The idea that voice/data convergence could come from the voice side is not all that strange, but what's unusual is that it comes from someone based in the world of data networking. Mark Slater, technical manager at Extreme Networks, has a valid point though - that synergy and cooperation are better than competition and conquest.
"Why assume that voice on data means the data team takes over? The voice guys hold the key to the true future of convergence," he says. "What frustrates me is Cisco is defining this business by data rules and that's wrong - they don't apply,"
Slater has a number of messages for voice specialists and converging companies alike, and one of them is obviously the need to work together. As he points out, both voice and data networking have very solid technical histories and foundations that aren't going to go away.
After all, we expect the same things from a phone system, whether it is built on traditional circuit switching or IP. That means features such as guaranteed end-to-end delivery, quality of service, availability greater than five nines, the ability to schedule maintenance with little or no user impact, and a lifecycle of 15 years - and if anything, voice networking experts have a better understanding of how to deliver that.
"People need to demand longer lasting prods," Slater adds. "The lifespan of a TDM phone system is 15 years, so IP telephony should be the same. However, when you set TDM in place, typically the application remains static. You tend not to evolve the underlying TDM architecture.
"Most IT kit dates though, because it's built on ASICs. We're now using programmable ASICs so the firmware can be updated, but then the update process has to be non-intrusive because voice needs 24 by 7 availability."
According to Slater, the key for any organisation seeking convergence, initially on voice and data, and perhaps later on video too, is to empower the voice team. He says that voice suppliers such as Extreme's VOIP partner Avaya are finding this a tough one to crack, as the assumption is all too often that the data network is the key element, and they are losing customers as a result to the likes of Cisco.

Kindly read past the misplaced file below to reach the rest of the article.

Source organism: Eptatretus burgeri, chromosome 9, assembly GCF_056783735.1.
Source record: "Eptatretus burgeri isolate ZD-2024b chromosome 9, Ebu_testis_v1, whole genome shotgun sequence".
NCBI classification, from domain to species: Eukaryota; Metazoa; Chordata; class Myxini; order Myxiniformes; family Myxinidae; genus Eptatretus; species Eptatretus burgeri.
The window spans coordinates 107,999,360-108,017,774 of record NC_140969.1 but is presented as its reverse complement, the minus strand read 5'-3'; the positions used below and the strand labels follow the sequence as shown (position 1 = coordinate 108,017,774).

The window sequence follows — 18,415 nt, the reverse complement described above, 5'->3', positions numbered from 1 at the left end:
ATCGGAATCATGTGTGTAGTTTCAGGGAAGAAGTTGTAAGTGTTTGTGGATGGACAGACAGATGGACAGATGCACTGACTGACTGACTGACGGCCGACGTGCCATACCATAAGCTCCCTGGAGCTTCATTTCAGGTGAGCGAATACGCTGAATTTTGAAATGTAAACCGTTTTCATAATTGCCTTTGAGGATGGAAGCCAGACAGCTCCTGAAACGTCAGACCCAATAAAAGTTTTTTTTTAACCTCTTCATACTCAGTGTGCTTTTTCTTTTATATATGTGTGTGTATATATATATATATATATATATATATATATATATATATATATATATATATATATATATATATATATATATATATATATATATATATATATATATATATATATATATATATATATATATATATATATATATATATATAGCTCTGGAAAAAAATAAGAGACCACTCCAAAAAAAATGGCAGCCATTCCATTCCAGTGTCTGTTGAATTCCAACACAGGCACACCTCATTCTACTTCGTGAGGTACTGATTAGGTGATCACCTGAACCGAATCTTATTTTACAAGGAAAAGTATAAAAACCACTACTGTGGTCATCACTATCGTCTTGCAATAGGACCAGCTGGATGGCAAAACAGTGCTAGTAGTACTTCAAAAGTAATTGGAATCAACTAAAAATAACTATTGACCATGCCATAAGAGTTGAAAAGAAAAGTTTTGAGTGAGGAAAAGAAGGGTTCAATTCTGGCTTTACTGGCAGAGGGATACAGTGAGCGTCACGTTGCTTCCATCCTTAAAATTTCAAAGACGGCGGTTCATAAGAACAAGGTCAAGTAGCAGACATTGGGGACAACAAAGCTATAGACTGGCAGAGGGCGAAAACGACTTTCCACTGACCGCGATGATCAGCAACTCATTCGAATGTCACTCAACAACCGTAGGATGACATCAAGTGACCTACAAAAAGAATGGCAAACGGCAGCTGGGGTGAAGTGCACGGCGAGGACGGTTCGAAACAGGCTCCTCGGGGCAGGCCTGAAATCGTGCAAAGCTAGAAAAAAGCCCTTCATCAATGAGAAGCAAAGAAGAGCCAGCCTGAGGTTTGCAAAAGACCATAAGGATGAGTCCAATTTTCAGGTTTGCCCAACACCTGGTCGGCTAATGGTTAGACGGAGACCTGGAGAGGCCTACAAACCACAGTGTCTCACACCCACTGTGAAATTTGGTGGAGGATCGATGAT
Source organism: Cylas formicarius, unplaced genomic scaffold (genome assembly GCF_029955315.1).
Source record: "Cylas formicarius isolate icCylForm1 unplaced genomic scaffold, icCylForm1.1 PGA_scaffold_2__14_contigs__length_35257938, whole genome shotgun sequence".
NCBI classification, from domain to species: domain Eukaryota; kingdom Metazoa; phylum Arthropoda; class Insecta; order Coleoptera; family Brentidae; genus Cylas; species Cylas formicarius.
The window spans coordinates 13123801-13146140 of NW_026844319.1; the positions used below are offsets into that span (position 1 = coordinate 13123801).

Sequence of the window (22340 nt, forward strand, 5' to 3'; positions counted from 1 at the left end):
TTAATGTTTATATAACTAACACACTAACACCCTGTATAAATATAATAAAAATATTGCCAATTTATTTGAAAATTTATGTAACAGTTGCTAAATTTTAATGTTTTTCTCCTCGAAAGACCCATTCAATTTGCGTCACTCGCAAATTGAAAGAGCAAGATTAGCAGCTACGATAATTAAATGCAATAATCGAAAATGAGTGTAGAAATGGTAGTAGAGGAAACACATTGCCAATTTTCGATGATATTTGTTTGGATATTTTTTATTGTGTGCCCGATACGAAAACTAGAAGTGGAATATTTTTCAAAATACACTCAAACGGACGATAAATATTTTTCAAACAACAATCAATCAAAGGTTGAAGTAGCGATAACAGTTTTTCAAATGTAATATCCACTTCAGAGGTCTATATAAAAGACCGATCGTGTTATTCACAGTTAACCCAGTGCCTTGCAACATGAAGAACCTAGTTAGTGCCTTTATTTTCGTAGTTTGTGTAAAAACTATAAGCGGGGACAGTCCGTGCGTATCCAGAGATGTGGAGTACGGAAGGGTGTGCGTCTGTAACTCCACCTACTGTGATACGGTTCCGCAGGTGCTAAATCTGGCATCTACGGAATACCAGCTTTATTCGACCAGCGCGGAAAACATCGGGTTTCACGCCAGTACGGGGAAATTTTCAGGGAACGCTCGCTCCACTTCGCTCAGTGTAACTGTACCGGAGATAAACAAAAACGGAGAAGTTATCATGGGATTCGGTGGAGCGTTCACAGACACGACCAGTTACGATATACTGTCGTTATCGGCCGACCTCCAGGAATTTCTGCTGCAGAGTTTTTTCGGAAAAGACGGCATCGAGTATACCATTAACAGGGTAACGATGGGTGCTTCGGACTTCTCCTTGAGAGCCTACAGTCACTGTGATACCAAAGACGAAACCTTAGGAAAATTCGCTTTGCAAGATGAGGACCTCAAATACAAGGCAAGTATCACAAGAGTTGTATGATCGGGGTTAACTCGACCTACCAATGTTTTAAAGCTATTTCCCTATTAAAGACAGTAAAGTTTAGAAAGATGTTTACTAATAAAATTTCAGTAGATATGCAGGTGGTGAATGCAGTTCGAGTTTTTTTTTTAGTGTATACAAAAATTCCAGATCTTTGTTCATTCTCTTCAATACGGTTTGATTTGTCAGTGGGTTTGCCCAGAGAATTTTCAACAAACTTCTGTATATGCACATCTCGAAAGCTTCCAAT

"Cisco is bamboozling the customer base with science, whether through smoke and mirrors or fact. So the others are uncomfortable selling anything but voice," he says. "I wouldn't say Cisco is misleading people. But because it owns the infrastructure, it can then direct and control the application teams - it's the tail wagging the dog."
And he argues that is the real key to convergence - in the converged network, voice becomes an application, and it's an application with very special demands that the infrastructure has to meet.
"It's common for the applications people to dictate the data infrastructure," he says. "The voice people need to sit with the apps people, not alongside the data people, and they need to be saying 'These are the parameters we expect for our infrastructure application.'
"Voice teams have got a foundation - they've built up a benchmark for stable reliable systems over 130 years. We say, don't change that. When the data guys come along, let them do their job, but do yours too. Drill down into their arguments - how do they guarantee resilience, five nines, etc?
"These guys will only lose their jobs if they allow themselves to. There's no new magic - it's still voice, and the customer's expectation hasn't changed. From the business point of view the expectation should be no different, either.
"At the moment, not only do the data people shift the goal posts, they change the game too. For example, five nines is given for VOIP, but only for the IP telephony gateway. So we say to voice customers, demand five nines availability for your end users, wherever they are.
"Voice teams should be questioning anything that happens in the data network, even if convergence is in the future, for example they should consider the attributes of a data network refresh. Plan for new infrastructure too - ensure that calls are maintained even while the network has a problem. Ask that question!"
Slater adds that there is still a lot that data networking can learn from the voice world. For example, carriers use technology such as SDH or SONET to protect the core by seamlessly re-routing over a ring, so calls are maintained even while the network is converging after a fault. And carriers know how to do capacity planning and ensure they can still carry the load after a failure.
"Genuine capacity planning has never been done to my knowledge by any enterprise I've dealt with," he says. "Genuine means headroom, support for committed rates, and so on. But then, enterprises have never had deterministic applications before."